Leylah Fernandez made quick work of Anastasia Potapova on Sunday, advancing to the second round of Roland Garros with a comprehensive 6-2, 6-1 victory over the No. 78-ranked Russian.
After losing the opening game on the Potapova serve, Fernandez was in total control – winning 12 of the next 14 games and not facing a single break point.
Playing in her second French Open after reaching the third round last October at the unique autumn edition of Roland Garros, Fernandez was deadly efficient – finishing with 17 winners and just six unforced errors.
The 20-year-old Potapova was a pouty picture much of the match – frequently looking in frustration at her courtside supporters. She wound up with 16 winners and 20 unforced errors. At 5-foot-7, she has an effective serve but won only 59 per cent of first serve points and 27 of second serve points while managing to somehow get called for four foot faults.
Fernandez appears to have a found a solid level at the right time after going 2-3 at European clay-court events in Madrid, Rome and Belgrade heading into Roland Garros. She was sharp from the get-go against Potapova, with her signature focus never wavering as she finished off a one-way traffic affair in around 59 minutes.
Her record now at Roland Garros, where she was the junior girls champion in 2019, is now 3-1 after winning two rounds and then losing 7-5, 6-3 to No. 11-ranked Petra Kvitova in the third round in 2020. Memorably, she led the first set 5-1 against the two-time Wimbledon champion.
In Wednesday’s second round, Fernandez will have a first-time meeting with either 23rd seed Madison Keys of the U.S. or French wild card No. 115 Océane Dodin.
With the victory on Court 8, the 18-year-old Fernandez’s current career-best ranking will move up one spot to No. 68.
During pandemic times when prize money is sometimes being reduced and the status of several tournaments is unsure, Fernandez will be happy to have earned 84,000 euros or $123,666 (CAN) for making it to the second round.
When Bianca Andreescu faces No. 85-ranked Tamara Zidansek of Slovenia in the first round on Monday, it will be just her fourth match on clay since losing in the final round of 2018 Roland Garros qualifying 6-3, 7-6(9) to No. 133 Richel Hogenkamp of the Netherlands when she was just 17.
Her only matches on the terre battue since then have been a gutsy 5-7, 6-4, 6-4 victory over No. 118 Marie Bouzkova in the opening round of Roland Garros in 2019, her last match for three months (before her triumph at the 2019 National Bank Open in Toronto) because of a shoulder ailment. Then there were last week’s two wins over qualifiers at the WTA 250 event in Strasbourg before she withdrew with concern for what she called “a bit of an ab (abdominal) tear.”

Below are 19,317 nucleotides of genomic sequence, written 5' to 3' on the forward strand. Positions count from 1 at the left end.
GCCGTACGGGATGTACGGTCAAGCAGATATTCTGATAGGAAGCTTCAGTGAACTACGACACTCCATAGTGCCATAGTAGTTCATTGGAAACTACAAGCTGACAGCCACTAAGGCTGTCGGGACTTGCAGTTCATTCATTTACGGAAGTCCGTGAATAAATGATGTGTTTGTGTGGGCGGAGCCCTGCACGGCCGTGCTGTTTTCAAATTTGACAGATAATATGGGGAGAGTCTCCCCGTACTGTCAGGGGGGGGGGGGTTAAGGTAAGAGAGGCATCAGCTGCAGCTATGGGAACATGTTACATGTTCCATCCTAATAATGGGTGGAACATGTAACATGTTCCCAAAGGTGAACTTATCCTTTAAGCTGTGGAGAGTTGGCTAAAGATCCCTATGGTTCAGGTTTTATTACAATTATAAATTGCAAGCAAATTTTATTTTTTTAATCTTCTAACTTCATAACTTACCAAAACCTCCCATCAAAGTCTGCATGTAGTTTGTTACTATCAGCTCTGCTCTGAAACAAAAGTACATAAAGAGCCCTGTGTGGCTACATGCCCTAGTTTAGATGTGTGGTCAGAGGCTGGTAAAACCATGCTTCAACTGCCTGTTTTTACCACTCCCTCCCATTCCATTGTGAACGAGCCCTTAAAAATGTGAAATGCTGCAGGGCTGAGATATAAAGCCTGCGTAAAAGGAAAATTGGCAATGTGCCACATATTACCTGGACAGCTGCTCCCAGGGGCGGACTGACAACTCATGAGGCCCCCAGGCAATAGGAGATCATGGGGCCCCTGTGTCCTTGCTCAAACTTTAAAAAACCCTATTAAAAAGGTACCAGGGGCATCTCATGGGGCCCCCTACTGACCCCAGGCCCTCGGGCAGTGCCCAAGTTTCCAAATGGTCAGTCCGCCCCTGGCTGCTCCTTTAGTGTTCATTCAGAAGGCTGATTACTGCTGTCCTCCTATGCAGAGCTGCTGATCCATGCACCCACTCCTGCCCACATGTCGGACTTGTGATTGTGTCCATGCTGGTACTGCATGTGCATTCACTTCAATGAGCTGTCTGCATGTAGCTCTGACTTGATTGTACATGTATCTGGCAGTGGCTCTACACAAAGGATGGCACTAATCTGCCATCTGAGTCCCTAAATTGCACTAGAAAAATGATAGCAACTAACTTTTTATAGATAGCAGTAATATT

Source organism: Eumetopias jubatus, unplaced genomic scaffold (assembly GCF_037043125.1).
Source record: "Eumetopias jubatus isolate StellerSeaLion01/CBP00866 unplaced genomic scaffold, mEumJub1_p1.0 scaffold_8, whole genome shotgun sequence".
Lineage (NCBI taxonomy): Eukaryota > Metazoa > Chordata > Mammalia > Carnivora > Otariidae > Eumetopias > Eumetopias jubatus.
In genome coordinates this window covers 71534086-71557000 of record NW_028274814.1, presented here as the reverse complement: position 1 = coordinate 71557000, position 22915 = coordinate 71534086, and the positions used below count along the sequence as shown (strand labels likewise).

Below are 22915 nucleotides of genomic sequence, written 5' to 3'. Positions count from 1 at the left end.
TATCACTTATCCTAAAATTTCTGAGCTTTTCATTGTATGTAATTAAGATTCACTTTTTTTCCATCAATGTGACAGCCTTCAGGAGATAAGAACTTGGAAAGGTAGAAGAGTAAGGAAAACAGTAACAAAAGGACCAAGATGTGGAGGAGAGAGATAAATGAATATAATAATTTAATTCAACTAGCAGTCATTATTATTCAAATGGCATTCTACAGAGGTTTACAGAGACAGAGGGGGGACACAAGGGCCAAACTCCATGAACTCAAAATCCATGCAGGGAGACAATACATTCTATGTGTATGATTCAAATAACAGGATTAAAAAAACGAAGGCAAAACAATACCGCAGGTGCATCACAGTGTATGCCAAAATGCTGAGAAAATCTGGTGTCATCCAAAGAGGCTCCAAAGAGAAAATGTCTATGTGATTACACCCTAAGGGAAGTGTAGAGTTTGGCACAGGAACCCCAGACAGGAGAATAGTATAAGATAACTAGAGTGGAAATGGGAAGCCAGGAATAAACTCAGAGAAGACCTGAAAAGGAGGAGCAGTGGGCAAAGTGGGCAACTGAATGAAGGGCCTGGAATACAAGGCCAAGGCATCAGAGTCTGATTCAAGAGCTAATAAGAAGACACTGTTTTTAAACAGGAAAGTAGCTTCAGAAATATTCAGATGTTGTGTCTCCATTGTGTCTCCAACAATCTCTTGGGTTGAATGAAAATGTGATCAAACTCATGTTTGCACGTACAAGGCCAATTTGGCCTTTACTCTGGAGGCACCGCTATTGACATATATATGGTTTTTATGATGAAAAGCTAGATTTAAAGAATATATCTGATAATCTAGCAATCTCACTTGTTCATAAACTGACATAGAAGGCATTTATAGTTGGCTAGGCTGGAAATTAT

Andreescu has shown a remarkable capacity, over-and-over again, to return from injury breaks and play at a high level. She will have to hope that can be the case again at this year’s French Open, and her draw could help because it’s reasonably favourable. If she gets past Zidansek, it would then be either No. 85-ranked American veteran Madison Brengle or qualifier No. 98 Maria Camila Osorio Serrano of Colombia in the second round followed by a possible third-round match-up against No. 29 seed Veronika Kudermetova or No. 68-ranked Katerina Siniakova. Even in the round-of-16, the seeds are No. 19 Johanna Konta and No. 10 Belinda Bencic, both opponents who would not be overly intimidating for her.
But foremost, staying healthy will likely determine how things play out. Much of that will be in the hands of her fitness trainer Abdul Sillah, a highly-qualified and respected American professional who has worked with Serena Williams, Sloane Stephens and Naomi Osaka.
The Andreescu – Zidansek encounter on Monday is scheduled for second on Court 14 after the men’s match between Sam Querrey and 31st seed John Isner that starts at 11 am (5 am ET Canada).
Now that No. 17 seed Milos Raonic has withdrawn with a calf injury, the only other Canadian in the men’s draw is No. 20 seed Félix Auger-Aliassime. He plays his first round on Tuesday against No. 98-ranked Andreas Seppi, 37, of Italy. It will be their first meeting.
In the long history of the sport has a player statue ever been erected at a tennis grounds before his or her career was finished?
The statue – actually more accurately a sculpture – of 13-time French Open champion Rafael Nadal that was unveiled on Thursday at Roland Garros seems a little premature. It might even turn out to be a life-like ghost haunting him over the next two weeks as he attempts to win a 14th title in 17 tries on the terre battue in Paris.
He would probably have been better served and able to take everything in and properly appreciate the honour if it had delayed a few years until he retires. At that point he would more prepared to put in perspective all that he had accomplished during his career.
The creation by Nadal’s Spanish compatriot Jordi Diez Fernandez is a modern interpretation of ‘Rafa,’ and an interesting contrast with the more traditional bronze statues of France’s Four Musketeers from the 1920s and 1930s – below is one of them, Henri Cochet.